The road from company formation to successful exit is a tenuous one, even when the startup is well-capitalized and quickly finds a profitable niche in the marketplace. For a biotech company developing drug therapies, their survival to test the drug safety and efficacy for many years, sometimes a decade or more, is highly dependent on continued cash from investors prior to exit opportunities.
Fortunately, Michigan’s investor community, including several angel groups and venture investors as well as the State of Michigan, saw promise in the cancer drug development company ProNAi Therapeutics. Their support, paired with leadership over a decade from co-founder, Michigan venture investor, and former CEO Mina Sooch, contributed to the foundation for ProNAi’s successful $150 million initial public offering last month.
The IPO is an example of a successful exit for ProNAi’s private investors, including the State of Michigan (through the Michigan Strategic Fund and the Michigan Economic Development Corp.). ProNAi benefited from its core team of ardent investors, who backed the company throughout the long and costly journey required to bring a cancer drug into later clinical stages.
That drug, PNT2258, showed promise in 13 non-Hodgkin’s lymphoma patients in a Phase II clinical trial. ProNAi found that a majority of patients who had failed all prior therapies, had tumor shrinkage when receiving single-agent therapy with the drug. Results were presented at a national oncology conference in December 2013, which catalyzed ProNAi’s $59.5 million Series D round, the largest amount of venture capital ever raised at one time in Michigan in April 2014. Before the company completed its IPO on July 16, 2015, more than 30% of ProNAi shareholders were Michigan investors, including Apjohn Ventures, Grand Angels, Amherst Fund, individual angels all across the state, Blue Water Angels, the State of Michigan (through the Michigan Strategic Fund and the Michigan Economic Development Corp.), Western Michigan Foundation, and Sigvion. The company also participated in MVCA’s Executive Attraction Program, which helps Michigan startups find and attract senior-level talent.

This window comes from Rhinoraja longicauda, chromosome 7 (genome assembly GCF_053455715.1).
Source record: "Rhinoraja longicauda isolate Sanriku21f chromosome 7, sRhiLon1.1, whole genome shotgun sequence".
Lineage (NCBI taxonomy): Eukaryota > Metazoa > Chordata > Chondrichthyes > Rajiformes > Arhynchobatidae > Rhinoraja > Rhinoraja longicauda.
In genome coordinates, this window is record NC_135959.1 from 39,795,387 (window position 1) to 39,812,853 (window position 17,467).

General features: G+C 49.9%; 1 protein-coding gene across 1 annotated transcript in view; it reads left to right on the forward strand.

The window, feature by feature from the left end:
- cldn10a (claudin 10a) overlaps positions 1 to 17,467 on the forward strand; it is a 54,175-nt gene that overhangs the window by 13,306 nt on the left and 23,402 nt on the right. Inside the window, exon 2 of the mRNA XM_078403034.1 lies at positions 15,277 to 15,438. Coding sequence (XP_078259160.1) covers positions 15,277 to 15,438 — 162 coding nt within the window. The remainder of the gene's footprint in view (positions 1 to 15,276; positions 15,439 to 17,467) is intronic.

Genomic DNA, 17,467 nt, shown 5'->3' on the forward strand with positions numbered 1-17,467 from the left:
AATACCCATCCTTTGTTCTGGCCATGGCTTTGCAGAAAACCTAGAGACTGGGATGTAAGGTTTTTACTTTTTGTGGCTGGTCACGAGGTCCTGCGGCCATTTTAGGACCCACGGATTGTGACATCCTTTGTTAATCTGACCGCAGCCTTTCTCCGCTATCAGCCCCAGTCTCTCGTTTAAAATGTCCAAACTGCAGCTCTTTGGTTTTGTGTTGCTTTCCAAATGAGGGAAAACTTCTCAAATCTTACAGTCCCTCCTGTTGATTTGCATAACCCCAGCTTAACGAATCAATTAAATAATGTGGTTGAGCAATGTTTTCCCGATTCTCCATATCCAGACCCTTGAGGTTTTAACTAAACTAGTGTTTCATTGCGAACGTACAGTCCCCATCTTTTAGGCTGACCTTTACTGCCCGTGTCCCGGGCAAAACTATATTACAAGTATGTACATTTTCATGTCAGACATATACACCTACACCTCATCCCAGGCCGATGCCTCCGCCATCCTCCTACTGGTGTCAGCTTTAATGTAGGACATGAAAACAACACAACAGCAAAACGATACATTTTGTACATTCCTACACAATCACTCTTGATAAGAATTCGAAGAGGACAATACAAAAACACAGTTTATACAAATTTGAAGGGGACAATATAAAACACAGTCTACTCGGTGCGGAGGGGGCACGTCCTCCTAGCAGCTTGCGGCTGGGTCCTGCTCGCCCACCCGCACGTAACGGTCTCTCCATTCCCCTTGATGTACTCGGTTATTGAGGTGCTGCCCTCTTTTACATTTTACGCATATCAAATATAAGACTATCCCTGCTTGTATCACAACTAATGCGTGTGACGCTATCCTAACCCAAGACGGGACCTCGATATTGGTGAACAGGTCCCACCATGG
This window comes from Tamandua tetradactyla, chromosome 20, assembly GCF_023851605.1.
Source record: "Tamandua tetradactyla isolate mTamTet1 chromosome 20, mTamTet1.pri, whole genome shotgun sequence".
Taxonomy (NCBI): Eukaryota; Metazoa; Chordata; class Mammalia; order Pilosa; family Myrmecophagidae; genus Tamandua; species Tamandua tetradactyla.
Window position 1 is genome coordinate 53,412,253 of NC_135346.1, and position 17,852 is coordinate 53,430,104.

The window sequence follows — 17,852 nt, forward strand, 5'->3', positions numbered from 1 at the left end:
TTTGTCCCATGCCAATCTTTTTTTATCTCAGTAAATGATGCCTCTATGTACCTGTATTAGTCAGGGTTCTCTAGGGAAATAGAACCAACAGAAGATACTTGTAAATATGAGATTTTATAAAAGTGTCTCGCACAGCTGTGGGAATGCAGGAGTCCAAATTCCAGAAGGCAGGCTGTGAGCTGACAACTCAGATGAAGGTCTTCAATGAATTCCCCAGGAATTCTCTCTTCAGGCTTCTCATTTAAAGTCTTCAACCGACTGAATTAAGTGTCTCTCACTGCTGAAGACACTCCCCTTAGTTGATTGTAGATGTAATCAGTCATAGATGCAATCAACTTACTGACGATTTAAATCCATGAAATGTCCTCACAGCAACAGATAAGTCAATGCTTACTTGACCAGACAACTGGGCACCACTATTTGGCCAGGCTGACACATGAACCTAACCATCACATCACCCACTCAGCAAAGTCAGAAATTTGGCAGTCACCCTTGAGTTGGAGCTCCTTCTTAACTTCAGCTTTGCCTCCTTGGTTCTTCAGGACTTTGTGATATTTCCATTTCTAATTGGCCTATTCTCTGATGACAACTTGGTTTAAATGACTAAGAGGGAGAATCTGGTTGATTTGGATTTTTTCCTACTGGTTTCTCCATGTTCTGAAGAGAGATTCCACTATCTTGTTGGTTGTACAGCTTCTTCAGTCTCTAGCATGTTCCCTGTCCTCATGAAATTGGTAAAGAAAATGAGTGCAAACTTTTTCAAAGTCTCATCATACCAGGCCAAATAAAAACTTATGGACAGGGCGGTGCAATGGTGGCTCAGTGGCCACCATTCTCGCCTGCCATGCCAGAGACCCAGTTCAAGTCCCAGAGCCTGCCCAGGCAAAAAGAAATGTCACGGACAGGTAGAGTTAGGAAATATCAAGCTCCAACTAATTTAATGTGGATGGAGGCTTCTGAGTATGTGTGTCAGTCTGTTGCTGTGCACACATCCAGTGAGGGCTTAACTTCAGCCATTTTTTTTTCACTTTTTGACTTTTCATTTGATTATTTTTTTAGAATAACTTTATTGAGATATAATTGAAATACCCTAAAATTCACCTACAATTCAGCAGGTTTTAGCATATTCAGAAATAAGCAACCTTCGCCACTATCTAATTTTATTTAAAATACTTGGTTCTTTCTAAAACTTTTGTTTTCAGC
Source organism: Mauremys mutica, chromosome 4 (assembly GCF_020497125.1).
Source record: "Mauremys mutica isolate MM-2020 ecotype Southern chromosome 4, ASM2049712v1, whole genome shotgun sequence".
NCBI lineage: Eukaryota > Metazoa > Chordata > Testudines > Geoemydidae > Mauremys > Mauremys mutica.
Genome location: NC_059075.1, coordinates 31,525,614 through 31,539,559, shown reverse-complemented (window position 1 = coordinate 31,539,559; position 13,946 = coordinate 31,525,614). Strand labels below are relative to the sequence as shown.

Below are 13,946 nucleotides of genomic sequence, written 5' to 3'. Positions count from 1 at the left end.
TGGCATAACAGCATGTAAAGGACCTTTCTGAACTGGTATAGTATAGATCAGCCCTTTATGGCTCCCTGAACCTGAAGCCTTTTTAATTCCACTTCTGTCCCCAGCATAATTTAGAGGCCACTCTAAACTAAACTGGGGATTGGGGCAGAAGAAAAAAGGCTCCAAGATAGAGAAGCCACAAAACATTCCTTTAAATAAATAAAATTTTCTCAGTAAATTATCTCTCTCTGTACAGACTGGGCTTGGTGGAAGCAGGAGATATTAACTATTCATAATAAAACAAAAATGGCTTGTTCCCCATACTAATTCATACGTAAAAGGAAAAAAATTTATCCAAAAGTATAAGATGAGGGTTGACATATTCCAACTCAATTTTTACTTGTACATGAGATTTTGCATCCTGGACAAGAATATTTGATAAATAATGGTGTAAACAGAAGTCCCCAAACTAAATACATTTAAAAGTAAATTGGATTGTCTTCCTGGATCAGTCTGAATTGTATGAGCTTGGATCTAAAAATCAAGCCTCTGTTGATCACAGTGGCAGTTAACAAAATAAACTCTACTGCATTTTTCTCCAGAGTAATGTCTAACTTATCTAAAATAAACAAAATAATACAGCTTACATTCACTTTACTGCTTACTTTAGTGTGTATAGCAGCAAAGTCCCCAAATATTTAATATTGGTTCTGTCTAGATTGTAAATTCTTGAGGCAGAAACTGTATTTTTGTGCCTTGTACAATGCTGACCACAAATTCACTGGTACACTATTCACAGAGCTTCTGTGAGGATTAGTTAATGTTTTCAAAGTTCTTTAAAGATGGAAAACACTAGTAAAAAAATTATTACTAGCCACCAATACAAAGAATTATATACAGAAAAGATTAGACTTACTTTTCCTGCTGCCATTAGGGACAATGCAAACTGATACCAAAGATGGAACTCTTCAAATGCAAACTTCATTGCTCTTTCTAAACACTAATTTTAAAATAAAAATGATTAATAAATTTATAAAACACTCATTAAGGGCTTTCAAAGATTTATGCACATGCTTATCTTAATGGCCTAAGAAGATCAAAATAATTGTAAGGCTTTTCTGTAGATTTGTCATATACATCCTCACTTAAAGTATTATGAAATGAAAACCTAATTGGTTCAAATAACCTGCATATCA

Michigan’s investment community helped grow ProNAi from a Michigan startup (located first in Kalamazoo, then Ann Arbor, and finally Plymouth) with little more than some interesting intellectual property to a $700+million market capitalization global company with the potential, if PNT2258 is approved, to make a real difference in the lives of non-Hodgkin’s lymphoma patients. The local venture investors, angel groups and State programs that serve Michigan’s entrepreneurial community and companies like ProNAi were a part of the success story the company, so our entire community can celebrate this exit story together.